Given the apparent power gap between Suneater and his three opponents, Horikoshi dials up the intrigue for this conflict by harnessing the camaraderie between the three villains. Their trust in one another (built upon a mutual understanding of them each being labelled as societal trash), and their willingness to cooperate in order to achieve victory (which in this circumstance, is done as a way to appease their saviour; Overhaul) is structurally reminiscent of numerous groups of protagonists in shōnen that rely on ‘The Power of Friendship’ to overcome any and all obstacles. It would perhaps have been more typical for the genre, had Horikoshi crafted the individual personalities of Setsuno, Hojo, and Tabe to be abrasive and ultimately self-defeating.

    Yet in opposition to this norm, the three Bullets’ combat ability appears to be completely reliant on teamwork. Whether it was Setsuno creating an opportunity for Hojo to land a hit on Suneater, or Setsuno utilising his quirk to stop Tabe from being paralysed: every action the three Bullets took to defeat Suneater appeared to be coordinated and was executed seamlessly for the majority of the fight (as is noted by Suneater’s internal dialogue). This scenario allows for a balanced struggle between the villains and the young hero-in-training, built upon a solid foundation of creative quirk usage and acutely tactical decisions, rife with natural tension and genuine concern for the well-being of the protagonist of the moment.

    However, the true genius of Horikoshi’s subverted execution of this trope is the fact that while the villain group’s teamwork enables them to close the power gap and engage Suneater in a close contest, it is that same element that Suneater manages to exploit as he claims victory over his villainous opponents. So not only does Horikoshi utilise ‘The Power of Friendship’ trope perfectly (in an inverted manner) by drawing on the similar tragic life experiences that the three Bullets share and crafting those bonds into a fighting style that can push one of U.A. High’s Big Three to his limit, Horikoshi undermines this same trope by proving that even in the hands of villains, friendship shouldn’t be enough to win the day.

    In Chapter 141, the issue of relying solely on team-based attacks and trust in one’s allies is exposed by Suneater in two consecutive ways; ultimately ending in the downfall of the three Bullets. The first of these is Hojo and Tabe’s reliance on Setsuno, as prior to this point, he has given them both opportunities to act by stripping away Suneater’s defenses with his quirk (‘Larceny’). By obscuring his vision momentarily, Suneater managed to disable Setsuno’s quirk, and thus, the groundwork for their cohesion. This enabled the Big Three member to counter Hojo’s attack by manifesting his own crystals (after having ingested some during a prior clash with the bald villain), thereby granting him a chance to retaliate with a chicken’s foot (coated with crystals and supported by chunks of muscle and octopus tentacles in his leg as he had utilised, in his arm, in the beginning of the same chapter) large enough to grab the bulky Bullet.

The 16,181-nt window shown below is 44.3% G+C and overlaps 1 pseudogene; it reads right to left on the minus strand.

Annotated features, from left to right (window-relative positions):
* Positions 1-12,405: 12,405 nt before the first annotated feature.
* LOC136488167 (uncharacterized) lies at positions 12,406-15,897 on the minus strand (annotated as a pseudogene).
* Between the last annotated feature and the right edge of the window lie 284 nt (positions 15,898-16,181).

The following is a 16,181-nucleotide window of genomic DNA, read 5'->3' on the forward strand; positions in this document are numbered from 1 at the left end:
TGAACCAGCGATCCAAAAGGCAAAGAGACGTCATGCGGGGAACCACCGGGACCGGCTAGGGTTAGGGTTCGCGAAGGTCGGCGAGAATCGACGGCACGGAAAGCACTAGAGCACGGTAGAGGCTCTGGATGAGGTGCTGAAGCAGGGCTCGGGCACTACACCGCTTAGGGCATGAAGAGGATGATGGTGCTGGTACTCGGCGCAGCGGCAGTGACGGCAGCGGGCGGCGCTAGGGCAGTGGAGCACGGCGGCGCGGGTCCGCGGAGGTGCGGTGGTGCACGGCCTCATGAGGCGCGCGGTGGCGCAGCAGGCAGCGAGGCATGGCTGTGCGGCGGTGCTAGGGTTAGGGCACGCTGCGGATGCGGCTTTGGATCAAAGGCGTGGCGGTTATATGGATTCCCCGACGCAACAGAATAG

Suneater then proceeded to take advantage of the group’s close ties to an even greater degree, by using the fully crystallised Hojo as a battering ram to incapacitate his fellow Bullets. This plan of attack was actually possible because of Tabe’s hesitation, as while Tabe’s quirk (‘Food’) and accompanying insatiable appetite would allow him to get to Suneater by eating right through Hojo – thus potentially putting an end to both the fight, and the teenage hero – Suneater knew that their earlier reliance on one another demonstrated a bond that Tabe himself would not be willing to sever so savagely.

    And so, in the most recent chapters of ‘My Hero Academia’, Kōhei Horikoshi has managed to undoubtedly craft an engaging encounter between a relatively new heroic figure, and a trio of brand-new subordinates to a more established villainous figure, with aplomb. I believe this feat, carried out while concurrently addressing the shortcomings of a much-maligned (yet unfortunately prevalent) shōnen trope – ‘The Power of Friendship’ – deserves to be both recognised and praised. As such, I truly hope my contemplations, collated in this analysis, will lead you to do exactly that.

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    Beyond that though, I look forward to seeing how Horikoshi handles the rest of this current story arc. As ever, it looks to be an exciting and engaging experience, which once again speaks volumes about Horikoshi’s talent as a mangaka. Moving forward, I am intrigued to see: the conclusion of Fat Gum and Red Riot’s rumble with Rappa and Tengai, what has transpired with Ryukyu and the current members of her hero agency (eg. Uravity, Froppy and Nejire-chan), and how both Deku’s group and the isolated Lemillion go about completing their objective in the Shie Hassaikai compound. Therefore I hope you’ll join me next month, for another installment of ‘Go Beyond’, to see just how much of these exciting prospects have been touched upon.


    //TAGS | Go Beyond

    Darcy Forrester

    Huge manga and anime fan, with a keen and analytical eye. Writing primarily about My Hero Academia, but have an appreciation for art too.

    EMAIL | ARTICLES


    • Dave White

      This is the best content from a My Hero Academia fan i’ve seen. I read all of your ‘Plus Ultra’ analysis articles so far. I hope you will continue and go beyond!

      • Darcy Forrester

        Thanks Dave, that’s very kind of you to say! I’m glad you’ve enjoyed reading all of my writing on the series thus far! I appreciate your support, and I’ll be sure to do exactly that. I hope you continue to check back in each month for a new instalment of ‘Go Beyond’, as I’m certain i’ll have plenty more to say about this amazing series as it progresses.